The most common triggers of anaphylaxis in children are foods, medications, and insect stings, although reactions may also occur in the absence of an identifiable trigger. The most common sign is a skin reaction, such as urticaria. Other manifestations include wheeze, dyspnea, throat tightness, tongue or laryngeal edema, hypotension, and a thready pulse. For immediate care, epinephrine administered intramuscularly into the thigh is the treatment of choice. Children who do not respond can be treated with repeated injections of epinephrine, antihistamines, H2 blockers, or corticosteroids. Patients should be observed for at least 4 hours after initial symptoms, because of the possibility of a biphasic reaction. In addition, patients and family and other caregivers should be educated on avoidance of triggers, recognition of symptoms, and administration of prompt therapy with self-injectable epinephrine.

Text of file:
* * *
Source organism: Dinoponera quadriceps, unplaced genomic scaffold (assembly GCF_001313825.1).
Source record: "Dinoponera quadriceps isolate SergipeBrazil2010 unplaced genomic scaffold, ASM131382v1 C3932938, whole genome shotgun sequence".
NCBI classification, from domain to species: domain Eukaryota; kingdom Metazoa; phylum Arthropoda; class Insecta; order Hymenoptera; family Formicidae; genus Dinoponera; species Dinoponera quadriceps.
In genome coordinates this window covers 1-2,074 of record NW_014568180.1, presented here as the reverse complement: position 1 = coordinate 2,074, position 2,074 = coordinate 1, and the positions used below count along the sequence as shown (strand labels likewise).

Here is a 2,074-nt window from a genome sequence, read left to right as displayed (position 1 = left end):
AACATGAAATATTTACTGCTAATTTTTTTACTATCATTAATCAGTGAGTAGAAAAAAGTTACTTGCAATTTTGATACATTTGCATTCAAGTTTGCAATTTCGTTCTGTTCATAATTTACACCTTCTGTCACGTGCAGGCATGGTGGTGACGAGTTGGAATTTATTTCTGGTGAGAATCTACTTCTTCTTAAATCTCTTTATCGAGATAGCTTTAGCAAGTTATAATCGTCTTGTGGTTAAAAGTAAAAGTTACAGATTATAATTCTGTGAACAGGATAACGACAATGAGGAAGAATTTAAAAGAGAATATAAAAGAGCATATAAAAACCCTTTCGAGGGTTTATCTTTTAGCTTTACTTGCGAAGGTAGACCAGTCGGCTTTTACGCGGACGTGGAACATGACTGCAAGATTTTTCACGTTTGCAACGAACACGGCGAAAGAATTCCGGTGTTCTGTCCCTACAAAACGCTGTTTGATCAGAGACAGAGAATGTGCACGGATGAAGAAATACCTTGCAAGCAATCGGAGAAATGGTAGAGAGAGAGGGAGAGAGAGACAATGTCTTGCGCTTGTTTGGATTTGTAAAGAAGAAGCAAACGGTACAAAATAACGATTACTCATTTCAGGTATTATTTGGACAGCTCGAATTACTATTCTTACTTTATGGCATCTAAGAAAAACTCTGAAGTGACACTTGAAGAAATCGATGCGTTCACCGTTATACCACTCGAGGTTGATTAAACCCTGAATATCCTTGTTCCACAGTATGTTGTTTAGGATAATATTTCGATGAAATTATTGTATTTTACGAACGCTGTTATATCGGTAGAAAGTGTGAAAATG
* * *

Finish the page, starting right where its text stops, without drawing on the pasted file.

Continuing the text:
Original languageEnglish
Pages (from-to)191-198
Number of pages8
JournalJournal of Respiratory Diseases
Issue number5
StatePublished - Sep 2003


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